Laura Oldfield Ford,

Laura Oldfield Ford, TQ3382: Tweed House, Teviot St (2012)

What most of these representations steer away from is the sensual excess of the ruin, its power to overwhelm and envelop the subject, something the cultural geographer Tim Edensor has written beautifully about in his book Industrial Ruins (2005). It’s as if these images are saying: ‘don’t get too close to ruins – keep your distance so you can make them mean something else’. This pervasive sense of ruins as allegories is challenged directly by Laura Oldfield Ford’s paintings (and more generally in her practice as an artist). Rendered in shocking pink, her depictions of semi-ruined spaces are unashamedly tasteless and suggest that even (or perhaps especially) mundane dilapidation can be fertile ground for subversive desires. In TQ3382: Tweed House, Teviot St (2012), the two young female figures are engaged in focused yet unspecified activity, amidst the shabby (but definitely not shabby-chic) interior of their modernist apartment. There’s something peculiarly repulsive about this painting, a feeling that is mirrored in the visceral quality of modern ruins. Over 150 years ago, Charles Dickens spoke eloquently about the ‘attraction of repulsion’ in Victorian London; Ford has rendered this in the contemporary city. Ruins, if they are ‘real’ rather than manicured, always produce this attraction of repulsion; they invite you to rub your nose in their material excesses, to roll around in their vulgarity, to delight in their repulsiveness. As Ford reminds us, to live in ruins is precisely to embrace them as ruins, to allow them to be places that incubate strange, fertile and potentially revolutionary desires.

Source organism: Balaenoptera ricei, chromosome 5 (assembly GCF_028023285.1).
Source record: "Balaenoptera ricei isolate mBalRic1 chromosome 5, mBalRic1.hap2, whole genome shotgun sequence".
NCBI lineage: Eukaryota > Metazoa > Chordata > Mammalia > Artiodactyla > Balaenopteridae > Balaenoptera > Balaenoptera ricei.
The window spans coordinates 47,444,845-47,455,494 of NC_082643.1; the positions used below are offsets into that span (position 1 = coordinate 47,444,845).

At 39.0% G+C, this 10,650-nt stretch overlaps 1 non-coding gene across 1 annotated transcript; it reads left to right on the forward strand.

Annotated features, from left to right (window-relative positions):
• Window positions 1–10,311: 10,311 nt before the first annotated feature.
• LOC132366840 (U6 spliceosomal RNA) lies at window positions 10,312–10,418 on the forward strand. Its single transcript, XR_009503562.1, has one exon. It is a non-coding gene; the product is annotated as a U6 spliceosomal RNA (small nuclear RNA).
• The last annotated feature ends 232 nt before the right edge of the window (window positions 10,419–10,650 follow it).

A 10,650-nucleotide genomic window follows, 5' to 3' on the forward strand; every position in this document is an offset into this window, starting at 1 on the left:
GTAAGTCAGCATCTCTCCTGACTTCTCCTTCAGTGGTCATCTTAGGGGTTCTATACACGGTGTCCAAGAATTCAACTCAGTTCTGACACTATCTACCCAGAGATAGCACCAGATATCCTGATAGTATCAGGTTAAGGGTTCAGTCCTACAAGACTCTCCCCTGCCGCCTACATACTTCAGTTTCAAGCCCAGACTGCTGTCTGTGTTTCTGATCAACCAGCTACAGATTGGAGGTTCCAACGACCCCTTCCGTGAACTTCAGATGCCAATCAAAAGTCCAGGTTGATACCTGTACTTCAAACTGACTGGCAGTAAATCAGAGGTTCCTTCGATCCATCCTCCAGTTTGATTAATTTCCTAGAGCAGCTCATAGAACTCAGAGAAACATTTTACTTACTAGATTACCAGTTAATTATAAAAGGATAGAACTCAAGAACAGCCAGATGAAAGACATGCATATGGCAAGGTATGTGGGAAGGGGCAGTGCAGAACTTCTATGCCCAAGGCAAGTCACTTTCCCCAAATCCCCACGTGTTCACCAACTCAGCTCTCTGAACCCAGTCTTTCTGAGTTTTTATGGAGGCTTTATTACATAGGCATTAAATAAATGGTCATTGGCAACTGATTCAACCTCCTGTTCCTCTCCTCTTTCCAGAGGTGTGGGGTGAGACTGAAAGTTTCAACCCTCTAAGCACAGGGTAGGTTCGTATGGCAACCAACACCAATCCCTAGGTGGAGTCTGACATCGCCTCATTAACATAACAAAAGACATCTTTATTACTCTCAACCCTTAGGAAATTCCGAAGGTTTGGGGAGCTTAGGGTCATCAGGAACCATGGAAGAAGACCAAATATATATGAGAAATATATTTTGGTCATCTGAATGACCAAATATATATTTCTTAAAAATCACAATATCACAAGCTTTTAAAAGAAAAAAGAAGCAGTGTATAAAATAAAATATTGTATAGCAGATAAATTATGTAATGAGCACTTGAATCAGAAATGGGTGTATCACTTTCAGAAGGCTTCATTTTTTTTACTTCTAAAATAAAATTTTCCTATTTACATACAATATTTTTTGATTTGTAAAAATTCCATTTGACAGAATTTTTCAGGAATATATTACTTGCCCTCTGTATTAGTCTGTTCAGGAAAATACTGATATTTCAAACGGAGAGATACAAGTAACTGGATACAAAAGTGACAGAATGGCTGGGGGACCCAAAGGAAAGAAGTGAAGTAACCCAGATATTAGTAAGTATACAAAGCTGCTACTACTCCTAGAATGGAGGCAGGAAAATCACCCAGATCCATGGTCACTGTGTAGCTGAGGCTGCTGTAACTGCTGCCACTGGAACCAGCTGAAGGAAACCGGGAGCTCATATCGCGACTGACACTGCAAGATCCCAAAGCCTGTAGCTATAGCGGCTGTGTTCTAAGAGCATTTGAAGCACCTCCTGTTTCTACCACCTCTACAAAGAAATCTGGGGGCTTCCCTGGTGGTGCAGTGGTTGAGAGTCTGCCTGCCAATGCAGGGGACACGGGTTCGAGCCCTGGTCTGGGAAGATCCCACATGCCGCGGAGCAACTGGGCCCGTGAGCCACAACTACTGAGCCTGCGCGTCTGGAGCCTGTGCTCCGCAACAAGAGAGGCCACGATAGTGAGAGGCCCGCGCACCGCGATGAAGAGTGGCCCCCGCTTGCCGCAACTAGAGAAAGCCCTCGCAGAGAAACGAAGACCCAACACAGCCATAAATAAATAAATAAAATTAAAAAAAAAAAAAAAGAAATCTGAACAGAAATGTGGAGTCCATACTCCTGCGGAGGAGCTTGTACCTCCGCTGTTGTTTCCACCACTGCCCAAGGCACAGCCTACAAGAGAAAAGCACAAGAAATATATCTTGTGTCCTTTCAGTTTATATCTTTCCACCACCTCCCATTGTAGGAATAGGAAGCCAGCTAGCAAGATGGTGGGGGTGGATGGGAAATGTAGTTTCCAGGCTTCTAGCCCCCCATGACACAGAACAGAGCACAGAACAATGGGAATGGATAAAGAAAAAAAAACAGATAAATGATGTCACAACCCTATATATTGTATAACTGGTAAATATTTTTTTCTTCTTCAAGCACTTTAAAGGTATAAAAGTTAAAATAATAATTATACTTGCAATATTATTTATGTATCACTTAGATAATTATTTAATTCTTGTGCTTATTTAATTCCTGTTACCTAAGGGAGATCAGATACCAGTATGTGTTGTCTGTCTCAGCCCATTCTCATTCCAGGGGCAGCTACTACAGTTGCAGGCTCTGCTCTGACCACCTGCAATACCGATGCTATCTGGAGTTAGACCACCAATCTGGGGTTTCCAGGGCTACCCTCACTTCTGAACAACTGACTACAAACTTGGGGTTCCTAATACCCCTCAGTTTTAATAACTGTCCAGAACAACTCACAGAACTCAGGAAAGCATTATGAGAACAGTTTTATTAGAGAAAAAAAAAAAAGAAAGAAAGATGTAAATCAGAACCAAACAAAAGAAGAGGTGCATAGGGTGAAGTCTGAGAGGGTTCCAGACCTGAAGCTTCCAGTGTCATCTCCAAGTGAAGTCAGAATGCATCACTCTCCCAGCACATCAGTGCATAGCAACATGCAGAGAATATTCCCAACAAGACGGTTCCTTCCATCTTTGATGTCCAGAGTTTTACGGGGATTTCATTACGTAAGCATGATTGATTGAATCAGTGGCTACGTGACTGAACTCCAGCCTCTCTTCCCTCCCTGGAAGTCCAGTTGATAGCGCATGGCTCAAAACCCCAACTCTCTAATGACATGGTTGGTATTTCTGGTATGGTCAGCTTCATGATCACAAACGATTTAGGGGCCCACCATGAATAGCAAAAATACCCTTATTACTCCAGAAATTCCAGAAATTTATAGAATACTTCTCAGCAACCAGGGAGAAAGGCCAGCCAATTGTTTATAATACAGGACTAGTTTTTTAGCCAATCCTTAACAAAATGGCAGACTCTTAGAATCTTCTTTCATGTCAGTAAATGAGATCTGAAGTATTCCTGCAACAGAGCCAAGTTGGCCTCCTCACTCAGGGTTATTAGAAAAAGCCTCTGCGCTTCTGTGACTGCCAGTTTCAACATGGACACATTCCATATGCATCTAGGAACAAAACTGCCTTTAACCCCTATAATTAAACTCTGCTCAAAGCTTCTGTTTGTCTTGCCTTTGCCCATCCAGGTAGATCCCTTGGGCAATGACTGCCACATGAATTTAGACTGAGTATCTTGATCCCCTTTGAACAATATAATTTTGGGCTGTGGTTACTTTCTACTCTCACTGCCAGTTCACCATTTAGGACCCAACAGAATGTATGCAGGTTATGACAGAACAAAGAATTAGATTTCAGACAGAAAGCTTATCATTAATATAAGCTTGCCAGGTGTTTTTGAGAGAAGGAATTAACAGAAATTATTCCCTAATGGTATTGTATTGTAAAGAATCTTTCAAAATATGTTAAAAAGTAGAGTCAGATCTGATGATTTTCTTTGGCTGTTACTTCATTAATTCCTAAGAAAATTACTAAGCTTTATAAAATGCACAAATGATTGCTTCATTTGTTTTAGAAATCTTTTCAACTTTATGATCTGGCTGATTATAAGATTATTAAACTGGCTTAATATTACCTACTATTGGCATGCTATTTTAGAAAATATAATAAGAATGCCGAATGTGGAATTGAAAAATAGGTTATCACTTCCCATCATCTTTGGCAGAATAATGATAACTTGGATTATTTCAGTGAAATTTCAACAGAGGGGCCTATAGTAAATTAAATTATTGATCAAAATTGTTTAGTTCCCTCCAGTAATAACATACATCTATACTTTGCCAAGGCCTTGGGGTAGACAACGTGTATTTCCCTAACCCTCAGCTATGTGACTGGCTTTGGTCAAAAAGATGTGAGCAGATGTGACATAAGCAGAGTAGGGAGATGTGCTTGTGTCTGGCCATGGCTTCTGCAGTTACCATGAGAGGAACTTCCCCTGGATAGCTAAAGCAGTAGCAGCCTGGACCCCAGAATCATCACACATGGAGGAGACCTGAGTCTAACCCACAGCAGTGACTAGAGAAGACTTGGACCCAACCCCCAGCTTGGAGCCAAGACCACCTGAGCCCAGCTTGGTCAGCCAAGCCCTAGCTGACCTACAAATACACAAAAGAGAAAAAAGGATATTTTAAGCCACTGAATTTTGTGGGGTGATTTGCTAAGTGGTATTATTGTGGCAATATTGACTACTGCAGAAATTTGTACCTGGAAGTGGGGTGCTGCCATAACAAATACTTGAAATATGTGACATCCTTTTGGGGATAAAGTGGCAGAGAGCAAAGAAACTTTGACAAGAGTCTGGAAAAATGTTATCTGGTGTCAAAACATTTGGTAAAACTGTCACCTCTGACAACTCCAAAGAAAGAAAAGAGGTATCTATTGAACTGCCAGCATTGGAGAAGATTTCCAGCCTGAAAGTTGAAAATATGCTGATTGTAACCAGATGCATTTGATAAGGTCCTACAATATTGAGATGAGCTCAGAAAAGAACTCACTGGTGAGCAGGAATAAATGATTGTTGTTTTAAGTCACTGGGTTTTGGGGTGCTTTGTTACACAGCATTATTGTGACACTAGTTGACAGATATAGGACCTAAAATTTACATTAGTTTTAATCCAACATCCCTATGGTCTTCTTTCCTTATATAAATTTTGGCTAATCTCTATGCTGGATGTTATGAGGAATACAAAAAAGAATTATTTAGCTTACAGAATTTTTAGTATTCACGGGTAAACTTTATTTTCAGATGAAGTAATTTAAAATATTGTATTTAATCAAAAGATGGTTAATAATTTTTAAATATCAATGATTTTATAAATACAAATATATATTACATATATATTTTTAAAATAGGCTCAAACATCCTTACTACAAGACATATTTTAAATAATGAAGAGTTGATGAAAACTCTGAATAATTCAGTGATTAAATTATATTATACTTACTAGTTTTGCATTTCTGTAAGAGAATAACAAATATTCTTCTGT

Red river shore: exploring the Medlock culvert

7 03 2014

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In common with many other urban watercourses across the world, Manchester’s smaller rivers are today all but buried beneath the city centre. As Manchester rapidly expanded and industrialised in the nineteenth century, its once salubrious watercourses – the Irk, Tib and Medlock – became notorious as appalling foul-smelling and polluted streams (or, rather, open sewers). Unsurprisingly, by the turn of the twentieth century, the courses of these rivers were largely canalised or hidden beneath brick and stone culverts. So, today, the Irk disappears beneath Victoria Station in a giant 1km culvert before joining the Irwell, the Tib has long since become a sewer, while the Medlock snakes almost shamefaced through the city centre in a series of culverts before emptying into the Irwell at Castlefield. Even in suburban areas, the Medlock was long ago forced underground, most notably in a 600m culvert under what is now the car park of the Manchester City football stadium straddling Miles Platting and Clayton.